My Cuba Reflection
By Jessie Light
Senior student from Kansas City
Many people describe visiting Cuba as “traveling back in time”—a sort of romanticized, nostalgic experience complete with riding in vintage Chevrolets, disconnecting from Wi-Fi, and wandering through streets of colonial fortresses juxtaposed with communist-era block apartments.
My experience of Cuba felt more akin to temporarily existing in an alternate dimension, in which familiarity and alienation jarringly co-mingle. This is, of course, an incredibly generalized statement about a complex week in which our group merely dipped our toes in the shallow end of Cuba’s rich pools of culture, context, and history. However, my biggest realization while wading in the waters was this: political systems are flawed creations that are bound by finitude, no matter what. I’ll be honest: I was rather taken by Cuba’s socialist system for the first few days of our trip. Imagine preaching to a church of people who are all guaranteed food, housing, and health care—Matthew 25 is no longer a “controversial” text, it is nearly reality! Perhaps community is more abundantly realized when the competitive spirits are laid aside and care for the vulnerable is prioritized.
And yet, the guarantee of goods and services does not do away with poverty, and often fails to create space for choice, freedom, and access to the globalized world. In many ways, it seems, the failings of capitalism are the strengths of socialism, and vice versa. Clearly the comparison is much more nuanced in reality, but traveling to Cuba—this alternate dimension a mere 90 miles from Florida’s coast—offered a beneficial, critical lens through which to perceive and analyze the shortcomings of the economic and political systems operating within the U.S.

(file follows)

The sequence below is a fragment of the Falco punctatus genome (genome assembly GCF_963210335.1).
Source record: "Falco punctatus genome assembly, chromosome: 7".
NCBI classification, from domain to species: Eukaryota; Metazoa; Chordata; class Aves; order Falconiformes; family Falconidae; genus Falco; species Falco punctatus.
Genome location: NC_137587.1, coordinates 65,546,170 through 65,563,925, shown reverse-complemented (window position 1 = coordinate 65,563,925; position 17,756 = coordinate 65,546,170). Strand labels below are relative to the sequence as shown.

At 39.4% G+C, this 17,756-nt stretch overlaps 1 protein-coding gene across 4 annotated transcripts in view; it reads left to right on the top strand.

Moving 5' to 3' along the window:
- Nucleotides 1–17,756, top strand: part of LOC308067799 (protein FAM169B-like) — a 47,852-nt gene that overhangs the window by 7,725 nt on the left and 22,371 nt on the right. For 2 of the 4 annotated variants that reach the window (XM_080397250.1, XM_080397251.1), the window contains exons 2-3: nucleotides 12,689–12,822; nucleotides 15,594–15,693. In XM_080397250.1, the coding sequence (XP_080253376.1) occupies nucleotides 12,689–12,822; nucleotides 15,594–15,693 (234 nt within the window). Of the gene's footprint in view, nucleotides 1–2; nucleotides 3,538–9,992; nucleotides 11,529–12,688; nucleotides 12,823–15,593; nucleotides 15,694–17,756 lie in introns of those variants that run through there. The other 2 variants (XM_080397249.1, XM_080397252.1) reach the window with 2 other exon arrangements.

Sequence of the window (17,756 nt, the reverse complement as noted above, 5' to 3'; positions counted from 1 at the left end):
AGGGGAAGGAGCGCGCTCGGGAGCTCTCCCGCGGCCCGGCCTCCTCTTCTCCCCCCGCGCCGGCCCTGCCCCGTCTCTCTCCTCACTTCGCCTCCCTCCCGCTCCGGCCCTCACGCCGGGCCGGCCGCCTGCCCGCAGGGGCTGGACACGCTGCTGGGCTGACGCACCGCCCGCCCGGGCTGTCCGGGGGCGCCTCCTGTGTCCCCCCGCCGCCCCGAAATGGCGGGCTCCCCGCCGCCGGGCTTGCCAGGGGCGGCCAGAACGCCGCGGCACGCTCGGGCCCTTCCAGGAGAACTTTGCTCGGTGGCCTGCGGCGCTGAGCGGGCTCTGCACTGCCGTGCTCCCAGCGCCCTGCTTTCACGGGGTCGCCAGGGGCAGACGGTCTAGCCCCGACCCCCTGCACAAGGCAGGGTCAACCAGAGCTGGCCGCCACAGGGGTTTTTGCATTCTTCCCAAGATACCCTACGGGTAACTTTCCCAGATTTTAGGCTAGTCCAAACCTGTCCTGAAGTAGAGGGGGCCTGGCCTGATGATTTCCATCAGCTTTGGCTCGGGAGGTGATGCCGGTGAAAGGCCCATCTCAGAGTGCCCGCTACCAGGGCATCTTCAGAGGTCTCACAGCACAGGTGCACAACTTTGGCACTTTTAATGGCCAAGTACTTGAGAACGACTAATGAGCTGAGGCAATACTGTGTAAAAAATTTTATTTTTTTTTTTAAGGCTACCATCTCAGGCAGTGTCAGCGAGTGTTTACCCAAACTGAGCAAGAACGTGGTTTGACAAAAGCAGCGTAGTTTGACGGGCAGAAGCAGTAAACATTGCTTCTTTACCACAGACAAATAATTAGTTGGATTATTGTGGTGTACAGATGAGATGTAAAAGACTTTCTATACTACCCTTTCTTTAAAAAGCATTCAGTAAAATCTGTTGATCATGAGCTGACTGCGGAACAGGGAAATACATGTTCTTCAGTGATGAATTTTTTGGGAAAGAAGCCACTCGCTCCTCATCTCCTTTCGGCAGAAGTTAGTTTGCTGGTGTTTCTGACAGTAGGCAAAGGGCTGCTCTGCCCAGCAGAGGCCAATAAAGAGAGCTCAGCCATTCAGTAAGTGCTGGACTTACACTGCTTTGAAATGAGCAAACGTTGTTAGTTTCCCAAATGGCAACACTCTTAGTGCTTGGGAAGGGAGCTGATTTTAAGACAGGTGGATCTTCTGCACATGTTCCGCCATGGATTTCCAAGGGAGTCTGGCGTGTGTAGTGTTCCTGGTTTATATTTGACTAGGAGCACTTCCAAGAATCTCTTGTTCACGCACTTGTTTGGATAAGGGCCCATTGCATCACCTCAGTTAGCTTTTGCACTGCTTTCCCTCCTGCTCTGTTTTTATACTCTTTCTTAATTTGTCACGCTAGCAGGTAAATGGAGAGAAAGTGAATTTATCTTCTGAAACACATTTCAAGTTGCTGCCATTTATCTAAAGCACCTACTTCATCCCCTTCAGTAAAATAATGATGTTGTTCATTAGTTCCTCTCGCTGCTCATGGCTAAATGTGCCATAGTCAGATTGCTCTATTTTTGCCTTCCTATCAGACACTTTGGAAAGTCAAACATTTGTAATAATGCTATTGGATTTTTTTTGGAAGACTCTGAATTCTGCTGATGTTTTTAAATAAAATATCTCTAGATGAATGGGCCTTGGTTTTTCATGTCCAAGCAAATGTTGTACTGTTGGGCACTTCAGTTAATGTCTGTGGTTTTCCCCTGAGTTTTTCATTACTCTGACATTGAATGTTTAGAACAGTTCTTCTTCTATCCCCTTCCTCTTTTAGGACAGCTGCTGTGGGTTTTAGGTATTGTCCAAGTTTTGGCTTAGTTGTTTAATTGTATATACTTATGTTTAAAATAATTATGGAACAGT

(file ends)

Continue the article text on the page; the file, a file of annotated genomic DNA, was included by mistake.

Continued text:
On our way to a contextual Bible study, our bus driver drove us through a neighborhood in Havana where local artists have covered the walls and streets in vibrant mosaics inspired by Antoni Gaudi, the daring and imaginative architect who transformed Barcelona. The church in Cuba describes itself as practicing a sort of “Theology of the Absurd,” in which God calls one to hope amidst absurdity. Could it be that this is the season for us to adopt a similar theology? There is much to be learned from our Cuban siblings—and our own understandings of God and the world can and will be enriched by their experiences and stories.